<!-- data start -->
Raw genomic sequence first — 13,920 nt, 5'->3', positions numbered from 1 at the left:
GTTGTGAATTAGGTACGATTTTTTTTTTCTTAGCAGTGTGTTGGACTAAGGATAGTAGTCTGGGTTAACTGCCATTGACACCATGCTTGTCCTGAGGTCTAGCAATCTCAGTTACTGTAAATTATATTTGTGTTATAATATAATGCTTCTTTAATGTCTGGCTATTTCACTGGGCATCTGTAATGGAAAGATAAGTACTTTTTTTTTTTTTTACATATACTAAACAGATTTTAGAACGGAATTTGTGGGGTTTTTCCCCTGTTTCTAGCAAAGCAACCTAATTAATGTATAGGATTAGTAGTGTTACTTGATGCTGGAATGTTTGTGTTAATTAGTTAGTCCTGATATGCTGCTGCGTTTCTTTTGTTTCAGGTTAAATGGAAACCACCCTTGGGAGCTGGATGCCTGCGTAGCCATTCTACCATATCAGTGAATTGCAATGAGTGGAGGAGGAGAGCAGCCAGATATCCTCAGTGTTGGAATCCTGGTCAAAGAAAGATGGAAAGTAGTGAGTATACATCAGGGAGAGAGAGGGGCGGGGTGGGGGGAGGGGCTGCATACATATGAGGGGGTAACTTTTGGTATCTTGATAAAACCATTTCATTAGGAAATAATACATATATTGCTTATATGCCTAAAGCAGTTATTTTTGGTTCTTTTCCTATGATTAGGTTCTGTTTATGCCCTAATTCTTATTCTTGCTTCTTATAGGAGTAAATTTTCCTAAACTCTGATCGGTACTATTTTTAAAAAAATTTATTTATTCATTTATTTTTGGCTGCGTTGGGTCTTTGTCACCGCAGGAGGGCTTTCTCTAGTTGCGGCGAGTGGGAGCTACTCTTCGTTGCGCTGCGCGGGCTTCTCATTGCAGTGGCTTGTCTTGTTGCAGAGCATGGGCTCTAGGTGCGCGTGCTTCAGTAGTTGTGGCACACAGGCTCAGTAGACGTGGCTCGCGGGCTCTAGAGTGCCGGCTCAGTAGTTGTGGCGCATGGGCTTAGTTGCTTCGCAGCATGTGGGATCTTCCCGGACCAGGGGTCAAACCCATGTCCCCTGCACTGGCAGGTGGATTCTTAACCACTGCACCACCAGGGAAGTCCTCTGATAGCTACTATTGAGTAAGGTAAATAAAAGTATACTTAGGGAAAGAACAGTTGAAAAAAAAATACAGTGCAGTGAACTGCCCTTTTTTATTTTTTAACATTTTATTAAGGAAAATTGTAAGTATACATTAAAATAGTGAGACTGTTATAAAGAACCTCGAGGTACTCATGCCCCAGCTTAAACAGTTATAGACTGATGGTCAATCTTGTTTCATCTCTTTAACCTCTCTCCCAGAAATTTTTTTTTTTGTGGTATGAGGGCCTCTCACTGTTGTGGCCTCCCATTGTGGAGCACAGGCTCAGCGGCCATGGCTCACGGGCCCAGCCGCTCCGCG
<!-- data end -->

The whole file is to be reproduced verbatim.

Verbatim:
Raw genomic sequence first — 13,920 nt, 5'->3', positions numbered from 1 at the left:
GTTGTGAATTAGGTACGATTTTTTTTTTCTTAGCAGTGTGTTGGACTAAGGATAGTAGTCTGGGTTAACTGCCATTGACACCATGCTTGTCCTGAGGTCTAGCAATCTCAGTTACTGTAAATTATATTTGTGTTATAATATAATGCTTCTTTAATGTCTGGCTATTTCACTGGGCATCTGTAATGGAAAGATAAGTACTTTTTTTTTTTTTTACATATACTAAACAGATTTTAGAACGGAATTTGTGGGGTTTTTCCCCTGTTTCTAGCAAAGCAACCTAATTAATGTATAGGATTAGTAGTGTTACTTGATGCTGGAATGTTTGTGTTAATTAGTTAGTCCTGATATGCTGCTGCGTTTCTTTTGTTTCAGGTTAAATGGAAACCACCCTTGGGAGCTGGATGCCTGCGTAGCCATTCTACCATATCAGTGAATTGCAATGAGTGGAGGAGGAGAGCAGCCAGATATCCTCAGTGTTGGAATCCTGGTCAAAGAAAGATGGAAAGTAGTGAGTATACATCAGGGAGAGAGAGGGGCGGGGTGGGGGGAGGGGCTGCATACATATGAGGGGGTAACTTTTGGTATCTTGATAAAACCATTTCATTAGGAAATAATACATATATTGCTTATATGCCTAAAGCAGTTATTTTTGGTTCTTTTCCTATGATTAGGTTCTGTTTATGCCCTAATTCTTATTCTTGCTTCTTATAGGAGTAAATTTTCCTAAACTCTGATCGGTACTATTTTTAAAAAAATTTATTTATTCATTTATTTTTGGCTGCGTTGGGTCTTTGTCACCGCAGGAGGGCTTTCTCTAGTTGCGGCGAGTGGGAGCTACTCTTCGTTGCGCTGCGCGGGCTTCTCATTGCAGTGGCTTGTCTTGTTGCAGAGCATGGGCTCTAGGTGCGCGTGCTTCAGTAGTTGTGGCACACAGGCTCAGTAGACGTGGCTCGCGGGCTCTAGAGTGCCGGCTCAGTAGTTGTGGCGCATGGGCTTAGTTGCTTCGCAGCATGTGGGATCTTCCCGGACCAGGGGTCAAACCCATGTCCCCTGCACTGGCAGGTGGATTCTTAACCACTGCACCACCAGGGAAGTCCTCTGATAGCTACTATTGAGTAAGGTAAATAAAAGTATACTTAGGGAAAGAACAGTTGAAAAAAAAATACAGTGCAGTGAACTGCCCTTTTTTATTTTTTAACATTTTATTAAGGAAAATTGTAAGTATACATTAAAATAGTGAGACTGTTATAAAGAACCTCGAGGTACTCATGCCCCAGCTTAAACAGTTATAGACTGATGGTCAATCTTGTTTCATCTCTTTAACCTCTCTCCCAGAAATTTTTTTTTTTGTGGTATGAGGGCCTCTCACTGTTGTGGCCTCCCATTGTGGAGCACAGGCTCAGCGGCCATGGCTCACGGGCCCAGCCGCTCCGCG